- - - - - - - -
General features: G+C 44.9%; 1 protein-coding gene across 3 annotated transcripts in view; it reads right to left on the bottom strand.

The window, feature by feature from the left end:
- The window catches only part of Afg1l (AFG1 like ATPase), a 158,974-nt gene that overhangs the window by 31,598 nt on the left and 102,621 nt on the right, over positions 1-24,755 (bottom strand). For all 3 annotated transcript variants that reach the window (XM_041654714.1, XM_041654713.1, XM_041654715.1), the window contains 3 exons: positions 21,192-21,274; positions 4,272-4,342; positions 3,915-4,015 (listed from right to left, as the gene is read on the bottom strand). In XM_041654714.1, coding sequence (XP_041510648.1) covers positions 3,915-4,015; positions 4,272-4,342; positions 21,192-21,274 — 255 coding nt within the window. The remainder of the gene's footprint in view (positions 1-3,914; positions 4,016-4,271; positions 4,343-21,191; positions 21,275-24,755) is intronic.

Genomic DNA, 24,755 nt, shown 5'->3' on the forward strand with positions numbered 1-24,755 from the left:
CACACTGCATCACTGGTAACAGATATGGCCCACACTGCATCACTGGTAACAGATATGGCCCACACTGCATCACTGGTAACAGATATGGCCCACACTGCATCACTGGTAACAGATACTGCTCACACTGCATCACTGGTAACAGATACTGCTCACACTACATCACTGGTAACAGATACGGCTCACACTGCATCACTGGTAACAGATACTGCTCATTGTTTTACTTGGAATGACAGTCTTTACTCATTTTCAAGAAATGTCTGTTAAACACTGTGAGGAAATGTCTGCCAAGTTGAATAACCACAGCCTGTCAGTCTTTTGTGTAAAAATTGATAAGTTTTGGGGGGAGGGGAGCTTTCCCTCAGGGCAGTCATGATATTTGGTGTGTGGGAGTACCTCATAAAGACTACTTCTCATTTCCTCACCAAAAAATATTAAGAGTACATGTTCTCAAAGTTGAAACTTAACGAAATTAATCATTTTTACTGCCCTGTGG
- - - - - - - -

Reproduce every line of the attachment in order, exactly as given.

General features: G+C 44.9%; 1 protein-coding gene across 3 annotated transcripts in view; it reads right to left on the bottom strand.

The window, feature by feature from the left end:
- The window catches only part of Afg1l (AFG1 like ATPase), a 158,974-nt gene that overhangs the window by 31,598 nt on the left and 102,621 nt on the right, over positions 1-24,755 (bottom strand). For all 3 annotated transcript variants that reach the window (XM_041654714.1, XM_041654713.1, XM_041654715.1), the window contains 3 exons: positions 21,192-21,274; positions 4,272-4,342; positions 3,915-4,015 (listed from right to left, as the gene is read on the bottom strand). In XM_041654714.1, coding sequence (XP_041510648.1) covers positions 3,915-4,015; positions 4,272-4,342; positions 21,192-21,274 — 255 coding nt within the window. The remainder of the gene's footprint in view (positions 1-3,914; positions 4,016-4,271; positions 4,343-21,191; positions 21,275-24,755) is intronic.

Genomic DNA, 24,755 nt, shown 5'->3' on the forward strand with positions numbered 1-24,755 from the left:
CACACTGCATCACTGGTAACAGATATGGCCCACACTGCATCACTGGTAACAGATATGGCCCACACTGCATCACTGGTAACAGATATGGCCCACACTGCATCACTGGTAACAGATACTGCTCACACTGCATCACTGGTAACAGATACTGCTCACACTACATCACTGGTAACAGATACGGCTCACACTGCATCACTGGTAACAGATACTGCTCATTGTTTTACTTGGAATGACAGTCTTTACTCATTTTCAAGAAATGTCTGTTAAACACTGTGAGGAAATGTCTGCCAAGTTGAATAACCACAGCCTGTCAGTCTTTTGTGTAAAAATTGATAAGTTTTGGGGGGAGGGGAGCTTTCCCTCAGGGCAGTCATGATATTTGGTGTGTGGGAGTACCTCATAAAGACTACTTCTCATTTCCTCACCAAAAAATATTAAGAGTACATGTTCTCAAAGTTGAAACTTAACGAAATTAATCATTTTTACTGCCCTGTGG